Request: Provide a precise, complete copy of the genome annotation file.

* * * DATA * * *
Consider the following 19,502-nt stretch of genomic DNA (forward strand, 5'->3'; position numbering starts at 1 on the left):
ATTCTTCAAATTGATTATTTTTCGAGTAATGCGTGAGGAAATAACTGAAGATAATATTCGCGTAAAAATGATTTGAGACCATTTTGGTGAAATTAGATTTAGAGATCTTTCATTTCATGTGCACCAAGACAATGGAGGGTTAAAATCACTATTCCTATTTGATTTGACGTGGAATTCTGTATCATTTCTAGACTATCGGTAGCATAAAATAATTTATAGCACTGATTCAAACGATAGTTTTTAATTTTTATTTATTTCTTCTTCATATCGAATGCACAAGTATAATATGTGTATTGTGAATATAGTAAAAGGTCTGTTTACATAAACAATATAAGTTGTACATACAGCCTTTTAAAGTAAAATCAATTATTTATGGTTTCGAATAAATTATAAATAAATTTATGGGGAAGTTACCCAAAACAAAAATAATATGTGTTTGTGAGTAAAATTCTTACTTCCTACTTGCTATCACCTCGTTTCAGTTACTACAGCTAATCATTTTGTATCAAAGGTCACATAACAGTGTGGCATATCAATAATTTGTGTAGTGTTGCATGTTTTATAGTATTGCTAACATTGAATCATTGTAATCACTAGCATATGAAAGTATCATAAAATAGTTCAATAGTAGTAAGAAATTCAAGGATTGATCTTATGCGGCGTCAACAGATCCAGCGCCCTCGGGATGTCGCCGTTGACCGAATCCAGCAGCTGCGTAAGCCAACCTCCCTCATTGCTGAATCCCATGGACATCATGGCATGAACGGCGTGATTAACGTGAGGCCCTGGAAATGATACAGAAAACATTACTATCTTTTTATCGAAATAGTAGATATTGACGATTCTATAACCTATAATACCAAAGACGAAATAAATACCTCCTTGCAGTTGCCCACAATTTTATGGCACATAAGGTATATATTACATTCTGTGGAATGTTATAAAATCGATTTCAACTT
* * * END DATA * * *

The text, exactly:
Consider the following 19,502-nt stretch of genomic DNA (forward strand, 5'->3'; position numbering starts at 1 on the left):
ATTCTTCAAATTGATTATTTTTCGAGTAATGCGTGAGGAAATAACTGAAGATAATATTCGCGTAAAAATGATTTGAGACCATTTTGGTGAAATTAGATTTAGAGATCTTTCATTTCATGTGCACCAAGACAATGGAGGGTTAAAATCACTATTCCTATTTGATTTGACGTGGAATTCTGTATCATTTCTAGACTATCGGTAGCATAAAATAATTTATAGCACTGATTCAAACGATAGTTTTTAATTTTTATTTATTTCTTCTTCATATCGAATGCACAAGTATAATATGTGTATTGTGAATATAGTAAAAGGTCTGTTTACATAAACAATATAAGTTGTACATACAGCCTTTTAAAGTAAAATCAATTATTTATGGTTTCGAATAAATTATAAATAAATTTATGGGGAAGTTACCCAAAACAAAAATAATATGTGTTTGTGAGTAAAATTCTTACTTCCTACTTGCTATCACCTCGTTTCAGTTACTACAGCTAATCATTTTGTATCAAAGGTCACATAACAGTGTGGCATATCAATAATTTGTGTAGTGTTGCATGTTTTATAGTATTGCTAACATTGAATCATTGTAATCACTAGCATATGAAAGTATCATAAAATAGTTCAATAGTAGTAAGAAATTCAAGGATTGATCTTATGCGGCGTCAACAGATCCAGCGCCCTCGGGATGTCGCCGTTGACCGAATCCAGCAGCTGCGTAAGCCAACCTCCCTCATTGCTGAATCCCATGGACATCATGGCATGAACGGCGTGATTAACGTGAGGCCCTGGAAATGATACAGAAAACATTACTATCTTTTTATCGAAATAGTAGATATTGACGATTCTATAACCTATAATACCAAAGACGAAATAAATACCTCCTTGCAGTTGCCCACAATTTTATGGCACATAAGGTATATATTACATTCTGTGGAATGTTATAAAATCGATTTCAACTT